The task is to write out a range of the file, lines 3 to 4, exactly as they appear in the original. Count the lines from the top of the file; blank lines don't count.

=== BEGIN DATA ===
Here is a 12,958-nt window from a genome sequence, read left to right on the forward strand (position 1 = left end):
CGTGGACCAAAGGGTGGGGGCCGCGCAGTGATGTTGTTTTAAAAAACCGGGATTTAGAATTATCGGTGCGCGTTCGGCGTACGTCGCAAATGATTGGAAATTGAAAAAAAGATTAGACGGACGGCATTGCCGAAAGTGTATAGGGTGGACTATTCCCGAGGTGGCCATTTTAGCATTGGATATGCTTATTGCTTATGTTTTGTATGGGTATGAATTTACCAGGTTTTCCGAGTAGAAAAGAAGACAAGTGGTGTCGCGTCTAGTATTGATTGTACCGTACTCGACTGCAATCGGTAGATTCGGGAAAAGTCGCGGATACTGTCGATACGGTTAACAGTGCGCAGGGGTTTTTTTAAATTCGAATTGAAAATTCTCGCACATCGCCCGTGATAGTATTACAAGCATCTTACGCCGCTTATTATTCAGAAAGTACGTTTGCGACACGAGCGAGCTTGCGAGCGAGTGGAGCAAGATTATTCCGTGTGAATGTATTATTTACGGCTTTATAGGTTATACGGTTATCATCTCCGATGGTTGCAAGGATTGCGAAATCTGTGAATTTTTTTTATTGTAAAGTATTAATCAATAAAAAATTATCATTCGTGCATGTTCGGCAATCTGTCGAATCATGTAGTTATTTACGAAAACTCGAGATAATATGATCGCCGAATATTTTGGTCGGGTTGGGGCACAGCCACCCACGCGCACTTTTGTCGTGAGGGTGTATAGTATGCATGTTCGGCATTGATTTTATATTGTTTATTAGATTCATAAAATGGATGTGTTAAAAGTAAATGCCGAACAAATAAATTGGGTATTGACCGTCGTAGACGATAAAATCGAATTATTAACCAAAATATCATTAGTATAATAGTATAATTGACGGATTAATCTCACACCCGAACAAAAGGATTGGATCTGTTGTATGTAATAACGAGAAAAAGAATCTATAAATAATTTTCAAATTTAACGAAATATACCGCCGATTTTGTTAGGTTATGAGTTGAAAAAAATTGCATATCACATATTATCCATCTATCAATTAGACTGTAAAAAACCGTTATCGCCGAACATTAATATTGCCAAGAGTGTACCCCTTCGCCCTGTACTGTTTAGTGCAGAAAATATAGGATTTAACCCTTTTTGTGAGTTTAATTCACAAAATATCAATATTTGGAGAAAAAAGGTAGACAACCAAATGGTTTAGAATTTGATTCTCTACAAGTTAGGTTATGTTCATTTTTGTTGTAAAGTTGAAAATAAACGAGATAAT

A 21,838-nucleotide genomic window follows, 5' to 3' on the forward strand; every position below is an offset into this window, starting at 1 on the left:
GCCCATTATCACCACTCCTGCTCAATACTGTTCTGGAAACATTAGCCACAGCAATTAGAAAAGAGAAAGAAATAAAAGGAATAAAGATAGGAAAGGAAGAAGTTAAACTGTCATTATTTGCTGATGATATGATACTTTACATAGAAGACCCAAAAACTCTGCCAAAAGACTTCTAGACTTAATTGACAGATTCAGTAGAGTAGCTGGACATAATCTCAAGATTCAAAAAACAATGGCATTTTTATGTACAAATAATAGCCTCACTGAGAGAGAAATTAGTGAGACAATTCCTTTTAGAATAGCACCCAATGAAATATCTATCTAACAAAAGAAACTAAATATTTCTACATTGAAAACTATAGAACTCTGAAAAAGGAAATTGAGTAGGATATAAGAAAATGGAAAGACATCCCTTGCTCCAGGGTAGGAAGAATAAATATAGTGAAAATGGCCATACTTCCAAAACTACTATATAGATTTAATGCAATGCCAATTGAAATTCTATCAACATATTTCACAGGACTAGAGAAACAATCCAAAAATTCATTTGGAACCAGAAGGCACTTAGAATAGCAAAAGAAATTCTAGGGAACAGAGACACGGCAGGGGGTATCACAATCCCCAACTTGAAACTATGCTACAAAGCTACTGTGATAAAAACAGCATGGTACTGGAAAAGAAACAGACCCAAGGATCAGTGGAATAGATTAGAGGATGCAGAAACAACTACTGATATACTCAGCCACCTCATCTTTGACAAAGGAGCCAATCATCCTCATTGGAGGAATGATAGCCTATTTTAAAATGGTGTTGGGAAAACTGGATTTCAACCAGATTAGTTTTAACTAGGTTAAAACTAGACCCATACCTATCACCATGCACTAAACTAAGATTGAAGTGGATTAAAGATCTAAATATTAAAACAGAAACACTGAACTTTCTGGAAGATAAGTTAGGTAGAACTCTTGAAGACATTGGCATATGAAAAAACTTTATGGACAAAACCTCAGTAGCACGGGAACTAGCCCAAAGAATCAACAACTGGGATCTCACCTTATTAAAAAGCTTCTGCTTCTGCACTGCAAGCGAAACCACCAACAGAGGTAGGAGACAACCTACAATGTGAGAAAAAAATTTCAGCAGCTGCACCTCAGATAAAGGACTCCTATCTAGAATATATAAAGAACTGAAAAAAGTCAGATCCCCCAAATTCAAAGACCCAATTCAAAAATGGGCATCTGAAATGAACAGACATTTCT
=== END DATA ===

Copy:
A 21,838-nucleotide genomic window follows, 5' to 3' on the forward strand; every position below is an offset into this window, starting at 1 on the left:
GCCCATTATCACCACTCCTGCTCAATACTGTTCTGGAAACATTAGCCACAGCAATTAGAAAAGAGAAAGAAATAAAAGGAATAAAGATAGGAAAGGAAGAAGTTAAACTGTCATTATTTGCTGATGATATGATACTTTACATAGAAGACCCAAAAACTCTGCCAAAAGACTTCTAGACTTAATTGACAGATTCAGTAGAGTAGCTGGACATAATCTCAAGATTCAAAAAACAATGGCATTTTTATGTACAAATAATAGCCTCACTGAGAGAGAAATTAGTGAGACAATTCCTTTTAGAATAGCACCCAATGAAATATCTATCTAACAAAAGAAACTAAATATTTCTACATTGAAAACTATAGAACTCTGAAAAAGGAAATTGAGTAGGATATAAGAAAATGGAAAGACATCCCTTGCTCCAGGGTAGGAAGAATAAATATAGTGAAAATGGCCATACTTCCAAAACTACTATATAGATTTAATGCAATGCCAATTGAAATTCTATCAACATATTTCACAGGACTAGAGAAACAATCCAAAAATTCATTTGGAACCAGAAGGCACTTAGAATAGCAAAAGAAATTCTAGGGAACAGAGACACGGCAGGGGGTATCACAATCCCCAACTTGAAACTATGCTACAAAGCTACTGTGATAAAAACAGCATGGTACTGGAAAAGAAACAGACCCAAGGATCAGTGGAATAGATTAGAGGATGCAGAAACAACTACTGATATACTCAGCCACCTCATCTTTGACAAAGGAGCCAATCATCCTCATTGGAGGAATGATAGCCTATTTTAAAATGGTGTTGGGAAAACTGGATTTCAACCAGATTAGTTTTAACTAGGTTAAAACTAGACCCATACCTATCACCATGCACTAAACTAAGATTGAAGTGGATTAAAGATCTAAATATTAAAACAGAAACACTGAACTTTCTGGAAGATAAGTTAGGTAGAACTCTTGAAGACATTGGCATATGAAAAAACTTTATGGACAAAACCTCAGTAGCACGGGAACTAGCCCAAAGAATCAACAACTGGGATCTCACCTTATTAAAAAGCTTCTGCTTCTGCACTGCAAGCGAAACCACCAACAGAGGTAGGAGACAACCTACAATGTGAGAAAAAAATTTCAGCAGCTGCACCTCAGATAAAGGACTCCTATCTAGAATATATAAAGAACTGAAAAAAGTCAGATCCCCCAAATTCAAAGACCCAATTCAAAAATGGGCATCTGAAATGAACAGACATTTCT